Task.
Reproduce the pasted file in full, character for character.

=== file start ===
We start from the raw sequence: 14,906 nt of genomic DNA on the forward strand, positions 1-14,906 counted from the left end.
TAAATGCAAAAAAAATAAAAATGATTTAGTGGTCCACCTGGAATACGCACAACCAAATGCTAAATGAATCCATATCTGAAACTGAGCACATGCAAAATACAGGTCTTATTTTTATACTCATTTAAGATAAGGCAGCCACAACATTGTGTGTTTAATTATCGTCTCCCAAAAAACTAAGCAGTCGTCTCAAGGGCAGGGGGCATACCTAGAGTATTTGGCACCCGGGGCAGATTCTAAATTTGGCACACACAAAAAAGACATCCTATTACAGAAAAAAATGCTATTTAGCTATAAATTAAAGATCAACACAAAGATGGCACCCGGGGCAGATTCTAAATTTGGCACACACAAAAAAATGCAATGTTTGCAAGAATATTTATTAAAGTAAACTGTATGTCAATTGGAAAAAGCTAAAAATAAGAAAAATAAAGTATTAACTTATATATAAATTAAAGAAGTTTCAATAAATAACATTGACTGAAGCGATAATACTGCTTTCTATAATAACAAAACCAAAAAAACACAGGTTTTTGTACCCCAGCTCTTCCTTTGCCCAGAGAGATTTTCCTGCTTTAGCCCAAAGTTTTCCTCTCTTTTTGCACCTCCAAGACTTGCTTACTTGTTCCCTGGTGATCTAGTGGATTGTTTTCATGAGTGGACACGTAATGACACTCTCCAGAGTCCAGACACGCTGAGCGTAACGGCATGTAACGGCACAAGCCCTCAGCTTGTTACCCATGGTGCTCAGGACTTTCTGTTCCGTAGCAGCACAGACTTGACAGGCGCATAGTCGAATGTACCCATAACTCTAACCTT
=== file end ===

We start from the raw sequence: 14,906 nt of genomic DNA on the forward strand, positions 1-14,906 counted from the left end.
TAAATGCAAAAAAAATAAAAATGATTTAGTGGTCCACCTGGAATACGCACAACCAAATGCTAAATGAATCCATATCTGAAACTGAGCACATGCAAAATACAGGTCTTATTTTTATACTCATTTAAGATAAGGCAGCCACAACATTGTGTGTTTAATTATCGTCTCCCAAAAAACTAAGCAGTCGTCTCAAGGGCAGGGGGCATACCTAGAGTATTTGGCACCCGGGGCAGATTCTAAATTTGGCACACACAAAAAAGACATCCTATTACAGAAAAAAATGCTATTTAGCTATAAATTAAAGATCAACACAAAGATGGCACCCGGGGCAGATTCTAAATTTGGCACACACAAAAAAATGCAATGTTTGCAAGAATATTTATTAAAGTAAACTGTATGTCAATTGGAAAAAGCTAAAAATAAGAAAAATAAAGTATTAACTTATATATAAATTAAAGAAGTTTCAATAAATAACATTGACTGAAGCGATAATACTGCTTTCTATAATAACAAAACCAAAAAAACACAGGTTTTTGTACCCCAGCTCTTCCTTTGCCCAGAGAGATTTTCCTGCTTTAGCCCAAAGTTTTCCTCTCTTTTTGCACCTCCAAGACTTGCTTACTTGTTCCCTGGTGATCTAGTGGATTGTTTTCATGAGTGGACACGTAATGACACTCTCCAGAGTCCAGACACGCTGAGCGTAACGGCATGTAACGGCACAAGCCCTCAGCTTGTTACCCATGGTGCTCAGGACTTTCTGTTCCGTAGCAGCACAGACTTGACAGGCGCATAGTCGAATGTACCCATAACTCTAACCTT